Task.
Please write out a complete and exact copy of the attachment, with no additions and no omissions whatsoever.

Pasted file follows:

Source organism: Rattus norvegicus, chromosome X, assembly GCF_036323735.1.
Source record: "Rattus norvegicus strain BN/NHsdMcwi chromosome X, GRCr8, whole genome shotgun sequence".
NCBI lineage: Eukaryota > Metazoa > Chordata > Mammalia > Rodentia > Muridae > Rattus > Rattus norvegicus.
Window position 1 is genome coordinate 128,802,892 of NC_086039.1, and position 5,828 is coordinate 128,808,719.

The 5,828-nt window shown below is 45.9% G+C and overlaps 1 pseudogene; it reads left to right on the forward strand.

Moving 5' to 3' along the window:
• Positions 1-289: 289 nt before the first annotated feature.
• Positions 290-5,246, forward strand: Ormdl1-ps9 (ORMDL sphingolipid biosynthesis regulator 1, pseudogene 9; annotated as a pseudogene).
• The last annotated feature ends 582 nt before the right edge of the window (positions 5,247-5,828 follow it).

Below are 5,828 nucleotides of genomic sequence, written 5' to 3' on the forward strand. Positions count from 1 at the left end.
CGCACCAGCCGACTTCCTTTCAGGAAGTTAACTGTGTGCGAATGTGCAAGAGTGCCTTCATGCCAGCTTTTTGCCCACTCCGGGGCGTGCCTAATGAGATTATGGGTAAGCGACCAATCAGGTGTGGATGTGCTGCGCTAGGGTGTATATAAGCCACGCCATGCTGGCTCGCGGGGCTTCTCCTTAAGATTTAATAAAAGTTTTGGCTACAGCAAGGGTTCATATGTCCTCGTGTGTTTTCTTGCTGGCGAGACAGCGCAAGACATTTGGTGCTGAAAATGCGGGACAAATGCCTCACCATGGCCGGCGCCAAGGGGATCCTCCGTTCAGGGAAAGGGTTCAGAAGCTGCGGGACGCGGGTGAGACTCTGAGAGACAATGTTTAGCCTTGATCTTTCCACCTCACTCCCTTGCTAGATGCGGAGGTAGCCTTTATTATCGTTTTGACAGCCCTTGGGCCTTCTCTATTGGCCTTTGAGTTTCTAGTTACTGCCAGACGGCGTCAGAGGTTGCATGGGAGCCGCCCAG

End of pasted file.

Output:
Source organism: Rattus norvegicus, chromosome X, assembly GCF_036323735.1.
Source record: "Rattus norvegicus strain BN/NHsdMcwi chromosome X, GRCr8, whole genome shotgun sequence".
NCBI lineage: Eukaryota > Metazoa > Chordata > Mammalia > Rodentia > Muridae > Rattus > Rattus norvegicus.
Window position 1 is genome coordinate 128,802,892 of NC_086039.1, and position 5,828 is coordinate 128,808,719.

The 5,828-nt window shown below is 45.9% G+C and overlaps 1 pseudogene; it reads left to right on the forward strand.

Moving 5' to 3' along the window:
• Positions 1-289: 289 nt before the first annotated feature.
• Positions 290-5,246, forward strand: Ormdl1-ps9 (ORMDL sphingolipid biosynthesis regulator 1, pseudogene 9; annotated as a pseudogene).
• The last annotated feature ends 582 nt before the right edge of the window (positions 5,247-5,828 follow it).

Below are 5,828 nucleotides of genomic sequence, written 5' to 3' on the forward strand. Positions count from 1 at the left end.
CGCACCAGCCGACTTCCTTTCAGGAAGTTAACTGTGTGCGAATGTGCAAGAGTGCCTTCATGCCAGCTTTTTGCCCACTCCGGGGCGTGCCTAATGAGATTATGGGTAAGCGACCAATCAGGTGTGGATGTGCTGCGCTAGGGTGTATATAAGCCACGCCATGCTGGCTCGCGGGGCTTCTCCTTAAGATTTAATAAAAGTTTTGGCTACAGCAAGGGTTCATATGTCCTCGTGTGTTTTCTTGCTGGCGAGACAGCGCAAGACATTTGGTGCTGAAAATGCGGGACAAATGCCTCACCATGGCCGGCGCCAAGGGGATCCTCCGTTCAGGGAAAGGGTTCAGAAGCTGCGGGACGCGGGTGAGACTCTGAGAGACAATGTTTAGCCTTGATCTTTCCACCTCACTCCCTTGCTAGATGCGGAGGTAGCCTTTATTATCGTTTTGACAGCCCTTGGGCCTTCTCTATTGGCCTTTGAGTTTCTAGTTACTGCCAGACGGCGTCAGAGGTTGCATGGGAGCCGCCCAG